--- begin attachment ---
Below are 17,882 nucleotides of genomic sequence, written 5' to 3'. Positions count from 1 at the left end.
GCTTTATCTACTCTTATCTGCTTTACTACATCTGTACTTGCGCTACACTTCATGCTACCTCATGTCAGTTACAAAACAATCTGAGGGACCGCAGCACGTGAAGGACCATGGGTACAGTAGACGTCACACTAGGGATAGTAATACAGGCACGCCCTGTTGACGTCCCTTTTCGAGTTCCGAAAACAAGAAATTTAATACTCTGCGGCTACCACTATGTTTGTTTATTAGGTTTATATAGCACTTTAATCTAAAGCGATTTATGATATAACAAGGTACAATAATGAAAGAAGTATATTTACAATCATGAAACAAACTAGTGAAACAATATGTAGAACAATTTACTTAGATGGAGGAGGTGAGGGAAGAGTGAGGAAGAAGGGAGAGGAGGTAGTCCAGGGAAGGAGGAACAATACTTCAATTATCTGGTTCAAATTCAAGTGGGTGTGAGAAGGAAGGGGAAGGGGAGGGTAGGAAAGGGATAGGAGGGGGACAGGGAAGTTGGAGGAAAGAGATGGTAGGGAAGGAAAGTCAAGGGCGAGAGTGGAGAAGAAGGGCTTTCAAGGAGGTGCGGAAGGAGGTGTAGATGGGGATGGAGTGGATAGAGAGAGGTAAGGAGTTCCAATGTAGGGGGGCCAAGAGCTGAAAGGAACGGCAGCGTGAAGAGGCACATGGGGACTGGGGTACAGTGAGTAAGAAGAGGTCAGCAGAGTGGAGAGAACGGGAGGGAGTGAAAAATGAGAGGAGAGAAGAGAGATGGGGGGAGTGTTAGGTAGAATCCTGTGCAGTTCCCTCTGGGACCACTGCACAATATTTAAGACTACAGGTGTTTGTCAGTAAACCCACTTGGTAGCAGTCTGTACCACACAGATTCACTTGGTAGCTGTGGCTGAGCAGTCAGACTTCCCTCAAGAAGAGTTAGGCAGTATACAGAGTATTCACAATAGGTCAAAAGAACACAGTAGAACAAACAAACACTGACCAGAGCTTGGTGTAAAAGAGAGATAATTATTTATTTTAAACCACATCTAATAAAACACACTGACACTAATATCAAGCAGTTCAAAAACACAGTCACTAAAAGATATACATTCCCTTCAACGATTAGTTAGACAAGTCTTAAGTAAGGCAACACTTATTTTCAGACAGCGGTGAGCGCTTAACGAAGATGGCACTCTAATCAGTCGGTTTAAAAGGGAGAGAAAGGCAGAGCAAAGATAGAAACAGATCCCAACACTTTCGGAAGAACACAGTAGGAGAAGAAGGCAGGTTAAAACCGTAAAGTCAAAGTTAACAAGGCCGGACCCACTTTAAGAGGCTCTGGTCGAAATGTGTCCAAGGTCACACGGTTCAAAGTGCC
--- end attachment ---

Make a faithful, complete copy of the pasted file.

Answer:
Below are 17,882 nucleotides of genomic sequence, written 5' to 3'. Positions count from 1 at the left end.
GCTTTATCTACTCTTATCTGCTTTACTACATCTGTACTTGCGCTACACTTCATGCTACCTCATGTCAGTTACAAAACAATCTGAGGGACCGCAGCACGTGAAGGACCATGGGTACAGTAGACGTCACACTAGGGATAGTAATACAGGCACGCCCTGTTGACGTCCCTTTTCGAGTTCCGAAAACAAGAAATTTAATACTCTGCGGCTACCACTATGTTTGTTTATTAGGTTTATATAGCACTTTAATCTAAAGCGATTTATGATATAACAAGGTACAATAATGAAAGAAGTATATTTACAATCATGAAACAAACTAGTGAAACAATATGTAGAACAATTTACTTAGATGGAGGAGGTGAGGGAAGAGTGAGGAAGAAGGGAGAGGAGGTAGTCCAGGGAAGGAGGAACAATACTTCAATTATCTGGTTCAAATTCAAGTGGGTGTGAGAAGGAAGGGGAAGGGGAGGGTAGGAAAGGGATAGGAGGGGGACAGGGAAGTTGGAGGAAAGAGATGGTAGGGAAGGAAAGTCAAGGGCGAGAGTGGAGAAGAAGGGCTTTCAAGGAGGTGCGGAAGGAGGTGTAGATGGGGATGGAGTGGATAGAGAGAGGTAAGGAGTTCCAATGTAGGGGGGCCAAGAGCTGAAAGGAACGGCAGCGTGAAGAGGCACATGGGGACTGGGGTACAGTGAGTAAGAAGAGGTCAGCAGAGTGGAGAGAACGGGAGGGAGTGAAAAATGAGAGGAGAGAAGAGAGATGGGGGGAGTGTTAGGTAGAATCCTGTGCAGTTCCCTCTGGGACCACTGCACAATATTTAAGACTACAGGTGTTTGTCAGTAAACCCACTTGGTAGCAGTCTGTACCACACAGATTCACTTGGTAGCTGTGGCTGAGCAGTCAGACTTCCCTCAAGAAGAGTTAGGCAGTATACAGAGTATTCACAATAGGTCAAAAGAACACAGTAGAACAAACAAACACTGACCAGAGCTTGGTGTAAAAGAGAGATAATTATTTATTTTAAACCACATCTAATAAAACACACTGACACTAATATCAAGCAGTTCAAAAACACAGTCACTAAAAGATATACATTCCCTTCAACGATTAGTTAGACAAGTCTTAAGTAAGGCAACACTTATTTTCAGACAGCGGTGAGCGCTTAACGAAGATGGCACTCTAATCAGTCGGTTTAAAAGGGAGAGAAAGGCAGAGCAAAGATAGAAACAGATCCCAACACTTTCGGAAGAACACAGTAGGAGAAGAAGGCAGGTTAAAACCGTAAAGTCAAAGTTAACAAGGCCGGACCCACTTTAAGAGGCTCTGGTCGAAATGTGTCCAAGGTCACACGGTTCAAAGTGCC